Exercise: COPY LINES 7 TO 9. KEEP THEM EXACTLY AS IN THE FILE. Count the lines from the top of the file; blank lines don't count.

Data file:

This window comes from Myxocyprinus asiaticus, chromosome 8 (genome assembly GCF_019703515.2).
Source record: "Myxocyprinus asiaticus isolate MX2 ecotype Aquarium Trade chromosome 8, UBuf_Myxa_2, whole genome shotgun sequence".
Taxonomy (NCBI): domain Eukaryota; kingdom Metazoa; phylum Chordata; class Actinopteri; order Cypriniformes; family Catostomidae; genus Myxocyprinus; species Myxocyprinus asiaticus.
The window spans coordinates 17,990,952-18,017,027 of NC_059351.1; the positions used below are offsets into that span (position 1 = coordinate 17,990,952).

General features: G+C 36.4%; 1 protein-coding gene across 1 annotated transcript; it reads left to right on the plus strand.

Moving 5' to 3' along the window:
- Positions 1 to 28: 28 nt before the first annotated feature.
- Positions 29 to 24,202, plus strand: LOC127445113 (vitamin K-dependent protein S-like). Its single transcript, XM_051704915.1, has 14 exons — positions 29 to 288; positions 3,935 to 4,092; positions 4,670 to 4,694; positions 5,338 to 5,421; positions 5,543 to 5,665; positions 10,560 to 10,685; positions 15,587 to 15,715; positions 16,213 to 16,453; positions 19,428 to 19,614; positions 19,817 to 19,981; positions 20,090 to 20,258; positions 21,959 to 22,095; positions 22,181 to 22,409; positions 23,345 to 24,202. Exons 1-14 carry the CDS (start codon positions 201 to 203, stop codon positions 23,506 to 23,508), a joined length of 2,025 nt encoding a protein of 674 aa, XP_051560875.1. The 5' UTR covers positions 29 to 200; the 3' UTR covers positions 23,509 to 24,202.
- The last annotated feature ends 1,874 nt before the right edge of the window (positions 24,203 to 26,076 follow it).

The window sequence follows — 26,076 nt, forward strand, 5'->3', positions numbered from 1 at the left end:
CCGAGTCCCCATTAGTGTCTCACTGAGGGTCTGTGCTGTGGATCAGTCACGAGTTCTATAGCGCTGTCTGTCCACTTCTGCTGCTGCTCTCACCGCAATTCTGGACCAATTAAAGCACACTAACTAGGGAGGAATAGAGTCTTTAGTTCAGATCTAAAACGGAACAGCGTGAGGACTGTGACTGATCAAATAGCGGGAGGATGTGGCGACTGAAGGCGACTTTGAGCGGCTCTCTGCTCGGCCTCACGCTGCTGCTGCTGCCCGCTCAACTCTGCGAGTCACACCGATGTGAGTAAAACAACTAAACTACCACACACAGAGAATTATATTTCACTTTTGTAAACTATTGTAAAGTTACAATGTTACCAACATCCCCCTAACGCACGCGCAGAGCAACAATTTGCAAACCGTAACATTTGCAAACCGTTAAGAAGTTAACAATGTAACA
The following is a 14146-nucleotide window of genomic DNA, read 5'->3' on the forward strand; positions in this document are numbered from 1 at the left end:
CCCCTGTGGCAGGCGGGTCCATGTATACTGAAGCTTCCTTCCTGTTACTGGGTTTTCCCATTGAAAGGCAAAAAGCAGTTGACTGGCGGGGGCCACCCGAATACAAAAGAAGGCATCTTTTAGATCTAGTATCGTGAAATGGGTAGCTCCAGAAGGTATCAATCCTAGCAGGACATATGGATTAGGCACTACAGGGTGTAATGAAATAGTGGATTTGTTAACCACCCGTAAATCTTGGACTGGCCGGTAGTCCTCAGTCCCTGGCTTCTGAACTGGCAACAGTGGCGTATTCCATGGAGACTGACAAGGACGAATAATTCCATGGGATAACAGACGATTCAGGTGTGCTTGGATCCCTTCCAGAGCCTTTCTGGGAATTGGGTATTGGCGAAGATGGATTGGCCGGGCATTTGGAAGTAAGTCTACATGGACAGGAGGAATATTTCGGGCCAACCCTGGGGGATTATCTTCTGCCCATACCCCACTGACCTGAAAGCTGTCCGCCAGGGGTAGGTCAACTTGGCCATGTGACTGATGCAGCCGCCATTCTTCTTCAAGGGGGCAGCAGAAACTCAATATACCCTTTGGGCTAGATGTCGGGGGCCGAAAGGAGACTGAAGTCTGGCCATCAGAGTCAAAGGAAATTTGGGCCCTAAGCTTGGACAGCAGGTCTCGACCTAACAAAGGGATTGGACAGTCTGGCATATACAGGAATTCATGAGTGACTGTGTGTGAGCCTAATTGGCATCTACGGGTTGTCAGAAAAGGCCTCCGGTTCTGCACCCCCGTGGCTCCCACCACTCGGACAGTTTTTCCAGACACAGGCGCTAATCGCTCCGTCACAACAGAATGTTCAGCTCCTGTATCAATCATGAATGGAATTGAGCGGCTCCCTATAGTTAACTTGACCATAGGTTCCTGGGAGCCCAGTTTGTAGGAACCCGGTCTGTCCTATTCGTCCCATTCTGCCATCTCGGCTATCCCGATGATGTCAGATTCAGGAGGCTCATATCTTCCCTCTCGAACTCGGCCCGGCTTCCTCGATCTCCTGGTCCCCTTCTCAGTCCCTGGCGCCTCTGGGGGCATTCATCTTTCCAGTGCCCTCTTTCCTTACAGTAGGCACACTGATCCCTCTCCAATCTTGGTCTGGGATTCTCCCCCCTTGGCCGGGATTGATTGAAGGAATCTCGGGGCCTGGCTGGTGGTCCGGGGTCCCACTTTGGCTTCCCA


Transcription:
- Positions 1 to 28: 28 nt before the first annotated feature.
- Positions 29 to 24,202, plus strand: LOC127445113 (vitamin K-dependent protein S-like). Its single transcript, XM_051704915.1, has 14 exons — positions 29 to 288; positions 3,935 to 4,092; positions 4,670 to 4,694; positions 5,338 to 5,421; positions 5,543 to 5,665; positions 10,560 to 10,685; positions 15,587 to 15,715; positions 16,213 to 16,453; positions 19,428 to 19,614; positions 19,817 to 19,981; positions 20,090 to 20,258; positions 21,959 to 22,095; positions 22,181 to 22,409; positions 23,345 to 24,202. Exons 1-14 carry the CDS (start codon positions 201 to 203, stop codon positions 23,506 to 23,508), a joined length of 2,025 nt encoding a protein of 674 aa, XP_051560875.1. The 5' UTR covers positions 29 to 200; the 3' UTR covers positions 23,509 to 24,202.
- The last annotated feature ends 1,874 nt before the right edge of the window (positions 24,203 to 26,076 follow it).